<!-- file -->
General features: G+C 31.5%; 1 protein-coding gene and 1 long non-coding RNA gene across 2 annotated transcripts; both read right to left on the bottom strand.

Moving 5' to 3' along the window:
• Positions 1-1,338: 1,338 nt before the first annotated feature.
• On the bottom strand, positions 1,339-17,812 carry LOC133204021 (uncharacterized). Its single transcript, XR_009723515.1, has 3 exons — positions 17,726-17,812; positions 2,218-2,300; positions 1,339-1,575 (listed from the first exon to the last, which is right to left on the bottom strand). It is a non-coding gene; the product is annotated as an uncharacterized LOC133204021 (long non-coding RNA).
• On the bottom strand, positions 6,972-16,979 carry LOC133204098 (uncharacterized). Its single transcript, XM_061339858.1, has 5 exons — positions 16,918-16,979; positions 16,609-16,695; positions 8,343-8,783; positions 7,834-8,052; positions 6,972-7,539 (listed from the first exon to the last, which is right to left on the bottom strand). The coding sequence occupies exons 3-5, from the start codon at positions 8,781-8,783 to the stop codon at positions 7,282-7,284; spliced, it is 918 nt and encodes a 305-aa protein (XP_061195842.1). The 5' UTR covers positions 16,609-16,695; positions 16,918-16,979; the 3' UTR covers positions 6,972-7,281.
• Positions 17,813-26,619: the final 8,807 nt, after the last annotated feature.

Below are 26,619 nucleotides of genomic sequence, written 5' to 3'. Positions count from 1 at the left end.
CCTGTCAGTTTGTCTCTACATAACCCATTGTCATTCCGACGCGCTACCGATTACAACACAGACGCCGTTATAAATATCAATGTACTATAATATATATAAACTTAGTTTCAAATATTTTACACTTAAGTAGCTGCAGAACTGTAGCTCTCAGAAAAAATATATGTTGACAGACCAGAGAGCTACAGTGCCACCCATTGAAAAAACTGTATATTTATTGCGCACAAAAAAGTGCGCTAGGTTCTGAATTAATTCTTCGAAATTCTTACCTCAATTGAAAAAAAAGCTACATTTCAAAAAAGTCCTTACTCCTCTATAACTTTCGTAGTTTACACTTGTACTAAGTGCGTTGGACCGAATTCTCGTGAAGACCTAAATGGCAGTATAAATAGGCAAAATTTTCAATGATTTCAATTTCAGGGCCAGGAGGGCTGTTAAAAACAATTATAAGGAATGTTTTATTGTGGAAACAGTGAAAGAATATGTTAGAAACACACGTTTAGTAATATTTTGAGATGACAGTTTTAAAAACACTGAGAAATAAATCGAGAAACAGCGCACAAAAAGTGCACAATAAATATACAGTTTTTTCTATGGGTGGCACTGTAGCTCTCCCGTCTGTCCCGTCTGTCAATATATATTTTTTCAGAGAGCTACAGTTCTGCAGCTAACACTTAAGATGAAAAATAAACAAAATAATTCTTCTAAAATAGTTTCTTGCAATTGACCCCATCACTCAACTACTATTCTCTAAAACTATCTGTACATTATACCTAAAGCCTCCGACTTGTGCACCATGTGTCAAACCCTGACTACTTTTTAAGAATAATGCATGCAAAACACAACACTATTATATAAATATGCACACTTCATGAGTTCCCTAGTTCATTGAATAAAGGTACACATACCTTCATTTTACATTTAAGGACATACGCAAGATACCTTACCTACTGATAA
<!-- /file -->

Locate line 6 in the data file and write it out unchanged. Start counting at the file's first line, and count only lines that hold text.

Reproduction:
• Positions 17,813-26,619: the final 8,807 nt, after the last annotated feature.